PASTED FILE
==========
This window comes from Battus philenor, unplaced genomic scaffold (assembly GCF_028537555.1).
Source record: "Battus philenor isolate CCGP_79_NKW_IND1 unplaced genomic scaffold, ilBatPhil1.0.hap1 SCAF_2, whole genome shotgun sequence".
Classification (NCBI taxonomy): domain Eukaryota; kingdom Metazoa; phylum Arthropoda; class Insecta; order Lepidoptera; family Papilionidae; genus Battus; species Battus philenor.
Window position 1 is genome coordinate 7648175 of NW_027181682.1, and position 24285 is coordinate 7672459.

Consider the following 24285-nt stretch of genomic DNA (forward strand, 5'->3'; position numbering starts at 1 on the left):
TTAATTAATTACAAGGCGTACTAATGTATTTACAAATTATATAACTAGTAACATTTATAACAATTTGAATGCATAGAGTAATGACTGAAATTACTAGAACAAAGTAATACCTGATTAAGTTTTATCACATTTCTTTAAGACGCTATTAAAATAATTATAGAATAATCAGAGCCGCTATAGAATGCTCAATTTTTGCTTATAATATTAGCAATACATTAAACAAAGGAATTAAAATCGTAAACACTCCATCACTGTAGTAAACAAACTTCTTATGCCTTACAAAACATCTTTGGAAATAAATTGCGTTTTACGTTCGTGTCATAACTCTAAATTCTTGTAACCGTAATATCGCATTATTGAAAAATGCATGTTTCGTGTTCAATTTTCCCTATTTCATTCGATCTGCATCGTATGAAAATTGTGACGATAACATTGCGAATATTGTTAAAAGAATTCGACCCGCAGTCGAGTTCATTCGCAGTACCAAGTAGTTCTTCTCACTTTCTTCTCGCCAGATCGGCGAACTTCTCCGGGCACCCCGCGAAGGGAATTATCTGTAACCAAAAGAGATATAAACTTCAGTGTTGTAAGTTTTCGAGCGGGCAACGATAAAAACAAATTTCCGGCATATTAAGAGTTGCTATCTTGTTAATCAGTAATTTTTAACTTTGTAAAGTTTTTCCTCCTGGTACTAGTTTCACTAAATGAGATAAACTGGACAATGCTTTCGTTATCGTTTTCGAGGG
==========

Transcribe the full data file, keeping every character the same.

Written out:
This window comes from Battus philenor, unplaced genomic scaffold (assembly GCF_028537555.1).
Source record: "Battus philenor isolate CCGP_79_NKW_IND1 unplaced genomic scaffold, ilBatPhil1.0.hap1 SCAF_2, whole genome shotgun sequence".
Classification (NCBI taxonomy): domain Eukaryota; kingdom Metazoa; phylum Arthropoda; class Insecta; order Lepidoptera; family Papilionidae; genus Battus; species Battus philenor.
Window position 1 is genome coordinate 7648175 of NW_027181682.1, and position 24285 is coordinate 7672459.

Consider the following 24285-nt stretch of genomic DNA (forward strand, 5'->3'; position numbering starts at 1 on the left):
TTAATTAATTACAAGGCGTACTAATGTATTTACAAATTATATAACTAGTAACATTTATAACAATTTGAATGCATAGAGTAATGACTGAAATTACTAGAACAAAGTAATACCTGATTAAGTTTTATCACATTTCTTTAAGACGCTATTAAAATAATTATAGAATAATCAGAGCCGCTATAGAATGCTCAATTTTTGCTTATAATATTAGCAATACATTAAACAAAGGAATTAAAATCGTAAACACTCCATCACTGTAGTAAACAAACTTCTTATGCCTTACAAAACATCTTTGGAAATAAATTGCGTTTTACGTTCGTGTCATAACTCTAAATTCTTGTAACCGTAATATCGCATTATTGAAAAATGCATGTTTCGTGTTCAATTTTCCCTATTTCATTCGATCTGCATCGTATGAAAATTGTGACGATAACATTGCGAATATTGTTAAAAGAATTCGACCCGCAGTCGAGTTCATTCGCAGTACCAAGTAGTTCTTCTCACTTTCTTCTCGCCAGATCGGCGAACTTCTCCGGGCACCCCGCGAAGGGAATTATCTGTAACCAAAAGAGATATAAACTTCAGTGTTGTAAGTTTTCGAGCGGGCAACGATAAAAACAAATTTCCGGCATATTAAGAGTTGCTATCTTGTTAATCAGTAATTTTTAACTTTGTAAAGTTTTTCCTCCTGGTACTAGTTTCACTAAATGAGATAAACTGGACAATGCTTTCGTTATCGTTTTCGAGGG